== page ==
Click Here to Listen to the interview: http://bit.ly/PMPodcast418
Read More: http://bit.ly/PMPodcast_418
Last year at the Project Management Institute (PMI)® Global Congress 2017 in Chicago, Illinois I recorded about a dozen interviews. They have all been published over the past year and you've probably heard some or all of them. But what you don't know is what happened once each interview was complete.
I pressed the recording button one more time and asked each of my guests the following question: What business management skills are essential for today’s project manager if they want to become more and more involved in strategic projects for their organizations?
And today you are going to get all the answers. In one nice mashup. Here are all the presenters in the order you will hear their answers
Oh, and spoiler alert... the answer that I received most often was "Flexibility".
Here is another one of our Best PM Podcast episodes that garnered 69,645 total downloads. This is an interview with Todd Williams entitled “The Seven Steps to Rescuing The Problem Project”.
Whether big or small, some projects do fail. However, failed projects are costly, so a sound project recovery strategy is the answer!http://bit.ly/1PbdrbI #BestofPMPodcast
Although Agile is a relatively new project management framework (compared to Traditional/Waterfall project management), there are countless resources available to help you study for the PMI Agile Certified Practitioner (PMI-ACP) certification. As a result, you could potentially spend weeks or even months reading different materials to study for the PMI-ACP Exam. You might find, however, that all you are likely doing is duplicating your efforts — simply reading the same information over and over and, to some extent, wasting your time.
So why doesn’t PMI offer a Project Management Body of Knowledge (PMBOK) to help you study for the PMI-ACP certification…a body of Agile-related knowledge from which all the questions on the exam are drawn? Well, one of the most appealing aspects of Agile is that there isn’t a single methodology that ‘IS’ Agile; Agile is a dynamic and evolving framework.
So how do you hone in on the best resources and make the most of your study time? PMI has provided a list of reference materials that will provide you with all of the knowledge necessary to pass the PMI-ACP Exam. However, no one wants to read all 3,888 pages of the 11 reference books on which the PMI-ACP Exam is based. So we recommend that you take an agile approach by researching different materials that are available as “all-in-one” study resources to pass the PMI-ACP Exam, select one or two of them and stick with them for use during your studies. Most resources will include everything you need to know — you don’t need to read the same information over and over. After you’ve selected several resources, focus your efforts on mastering the Agile Manifesto and sharpening your Agile experience. Armed with a deep knowledge of Agile principles and core values, as well as your Agile experience, you’re sure to be successful at becoming PMI-ACP certified.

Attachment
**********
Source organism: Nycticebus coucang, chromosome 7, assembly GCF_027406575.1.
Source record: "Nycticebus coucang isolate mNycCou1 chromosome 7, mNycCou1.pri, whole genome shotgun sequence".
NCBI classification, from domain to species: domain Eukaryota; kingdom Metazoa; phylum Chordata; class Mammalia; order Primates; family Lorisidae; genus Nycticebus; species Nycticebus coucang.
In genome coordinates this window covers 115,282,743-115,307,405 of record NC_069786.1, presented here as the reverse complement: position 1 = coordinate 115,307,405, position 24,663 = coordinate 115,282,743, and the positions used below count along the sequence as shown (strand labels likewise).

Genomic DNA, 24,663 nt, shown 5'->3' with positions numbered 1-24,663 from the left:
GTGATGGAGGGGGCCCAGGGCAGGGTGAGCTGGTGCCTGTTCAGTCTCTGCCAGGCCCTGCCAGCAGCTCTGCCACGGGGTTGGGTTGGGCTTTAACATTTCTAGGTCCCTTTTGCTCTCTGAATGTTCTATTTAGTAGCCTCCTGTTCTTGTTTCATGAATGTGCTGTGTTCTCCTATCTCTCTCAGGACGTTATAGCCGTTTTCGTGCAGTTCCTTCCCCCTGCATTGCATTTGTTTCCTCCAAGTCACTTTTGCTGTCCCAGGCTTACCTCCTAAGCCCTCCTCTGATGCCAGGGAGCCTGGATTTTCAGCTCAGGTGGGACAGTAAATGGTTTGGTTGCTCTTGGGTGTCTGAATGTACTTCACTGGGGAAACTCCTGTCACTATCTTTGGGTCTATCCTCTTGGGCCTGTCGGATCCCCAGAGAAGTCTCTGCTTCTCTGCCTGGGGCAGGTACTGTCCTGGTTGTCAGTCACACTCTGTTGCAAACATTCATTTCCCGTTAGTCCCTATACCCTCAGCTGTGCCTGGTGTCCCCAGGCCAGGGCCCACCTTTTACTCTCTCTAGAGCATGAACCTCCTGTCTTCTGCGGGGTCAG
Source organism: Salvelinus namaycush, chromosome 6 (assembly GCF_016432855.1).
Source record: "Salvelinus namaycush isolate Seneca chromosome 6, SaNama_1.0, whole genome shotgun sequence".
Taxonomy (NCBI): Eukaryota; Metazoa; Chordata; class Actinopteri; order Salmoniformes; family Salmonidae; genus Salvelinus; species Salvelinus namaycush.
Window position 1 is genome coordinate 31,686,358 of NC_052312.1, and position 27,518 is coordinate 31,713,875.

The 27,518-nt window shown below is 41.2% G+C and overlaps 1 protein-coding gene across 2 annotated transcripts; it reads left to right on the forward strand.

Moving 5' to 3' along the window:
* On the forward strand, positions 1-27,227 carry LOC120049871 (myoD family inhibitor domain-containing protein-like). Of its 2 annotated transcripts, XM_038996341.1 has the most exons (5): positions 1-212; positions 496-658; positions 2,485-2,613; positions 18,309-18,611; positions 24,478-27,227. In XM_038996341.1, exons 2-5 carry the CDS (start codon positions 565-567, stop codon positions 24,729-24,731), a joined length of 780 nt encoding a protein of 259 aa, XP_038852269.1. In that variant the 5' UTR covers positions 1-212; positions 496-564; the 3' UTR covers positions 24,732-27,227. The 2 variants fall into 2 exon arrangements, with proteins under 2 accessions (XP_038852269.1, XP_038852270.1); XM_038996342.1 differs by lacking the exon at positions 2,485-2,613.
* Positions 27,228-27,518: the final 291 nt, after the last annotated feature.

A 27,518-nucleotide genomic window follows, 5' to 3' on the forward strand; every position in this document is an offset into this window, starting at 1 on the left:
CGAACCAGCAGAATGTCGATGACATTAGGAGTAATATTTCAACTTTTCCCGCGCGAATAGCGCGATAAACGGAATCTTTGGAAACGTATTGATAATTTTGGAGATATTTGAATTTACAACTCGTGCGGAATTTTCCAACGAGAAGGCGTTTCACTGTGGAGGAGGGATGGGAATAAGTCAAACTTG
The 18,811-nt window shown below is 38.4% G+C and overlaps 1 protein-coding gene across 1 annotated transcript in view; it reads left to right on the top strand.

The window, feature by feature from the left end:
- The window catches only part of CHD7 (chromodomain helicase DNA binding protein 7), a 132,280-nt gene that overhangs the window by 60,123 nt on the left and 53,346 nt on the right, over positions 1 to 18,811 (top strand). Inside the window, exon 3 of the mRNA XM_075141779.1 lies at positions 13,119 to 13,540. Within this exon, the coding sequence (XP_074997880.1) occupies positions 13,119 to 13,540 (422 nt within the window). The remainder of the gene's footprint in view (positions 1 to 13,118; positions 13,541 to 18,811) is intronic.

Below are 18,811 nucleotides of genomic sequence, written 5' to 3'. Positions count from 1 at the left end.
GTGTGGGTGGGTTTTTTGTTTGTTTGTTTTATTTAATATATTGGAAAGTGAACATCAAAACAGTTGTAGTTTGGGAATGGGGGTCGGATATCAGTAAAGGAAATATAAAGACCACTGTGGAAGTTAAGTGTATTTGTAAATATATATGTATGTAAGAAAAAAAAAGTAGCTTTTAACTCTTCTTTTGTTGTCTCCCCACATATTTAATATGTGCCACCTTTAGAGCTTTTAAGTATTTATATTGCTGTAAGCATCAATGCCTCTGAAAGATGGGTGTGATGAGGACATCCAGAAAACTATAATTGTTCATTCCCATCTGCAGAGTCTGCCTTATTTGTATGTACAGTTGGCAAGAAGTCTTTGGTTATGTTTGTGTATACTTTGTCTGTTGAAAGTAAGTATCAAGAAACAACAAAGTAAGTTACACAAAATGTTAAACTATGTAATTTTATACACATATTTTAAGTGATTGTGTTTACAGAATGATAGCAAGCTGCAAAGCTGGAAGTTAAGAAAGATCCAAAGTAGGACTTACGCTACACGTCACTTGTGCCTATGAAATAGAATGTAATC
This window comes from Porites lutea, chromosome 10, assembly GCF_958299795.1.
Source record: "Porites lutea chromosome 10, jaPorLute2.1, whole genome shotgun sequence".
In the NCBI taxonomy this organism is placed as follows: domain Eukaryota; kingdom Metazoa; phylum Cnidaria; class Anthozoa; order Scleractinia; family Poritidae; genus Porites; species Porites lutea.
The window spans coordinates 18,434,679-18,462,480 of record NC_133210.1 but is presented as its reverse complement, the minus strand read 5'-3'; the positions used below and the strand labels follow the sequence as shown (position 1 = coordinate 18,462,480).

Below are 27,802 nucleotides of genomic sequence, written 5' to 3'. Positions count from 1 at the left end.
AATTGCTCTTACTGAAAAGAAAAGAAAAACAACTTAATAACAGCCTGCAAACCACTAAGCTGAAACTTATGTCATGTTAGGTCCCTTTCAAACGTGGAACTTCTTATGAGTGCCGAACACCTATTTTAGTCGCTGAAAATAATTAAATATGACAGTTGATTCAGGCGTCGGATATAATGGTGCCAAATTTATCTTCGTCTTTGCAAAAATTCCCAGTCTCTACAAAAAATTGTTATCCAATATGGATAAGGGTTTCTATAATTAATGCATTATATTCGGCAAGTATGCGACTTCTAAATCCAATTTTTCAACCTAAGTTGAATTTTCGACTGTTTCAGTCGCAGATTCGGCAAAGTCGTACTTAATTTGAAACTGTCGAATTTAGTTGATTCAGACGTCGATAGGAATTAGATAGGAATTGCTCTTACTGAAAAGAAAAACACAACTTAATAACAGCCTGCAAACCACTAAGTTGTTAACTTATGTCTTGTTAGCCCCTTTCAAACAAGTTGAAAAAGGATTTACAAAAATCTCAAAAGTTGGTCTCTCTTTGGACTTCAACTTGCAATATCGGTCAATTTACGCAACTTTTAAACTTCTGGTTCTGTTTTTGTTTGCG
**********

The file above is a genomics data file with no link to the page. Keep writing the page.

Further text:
We recently received the following question from a PMP Exam Student:
“There's some confusion in my head regarding some of the network diagram calculations. I'm lead to believe there are actually two methods to calculate Early Start (ES), Early Finish (EF), Late Start (LS), and Late Finish (LF).
The first method adds or subtracts 1 where applicable. This assumes that the start activity has ES, EF, LS and LF as 1. The second method assumes the start activity has zeros for all values thereby not having to add or subtract 1 to any of the formulas.
Is there any indication in the exam that would lead me into knowing which "method" is being utilized so that I can apply the right formula?”
I answered that he is correct. there are indeed 2 approaches:
- First approach: You calculate the network diagram starting on Day 0
- Second approach: You calculate the network diagram starting on Day 1
I personally use the second approach, because when my sponsor tells me, that my project starts on the first day of September, then that is September 1 and not September 0. This is also the way that all modern scheduling tools seem to work. You schedule your project based on a calendar start date and not "on Day 0".
That is why there is a slight difference between the calculations (you have to add/subtract 1 from the results in the 2nd approach). However, don't worry about this for the exam too much. The way that the question is formulated you should be able to identify how to go about this. Also: I understand that in most cases when you have to calculate this, it is the end result that is important and not how you got there.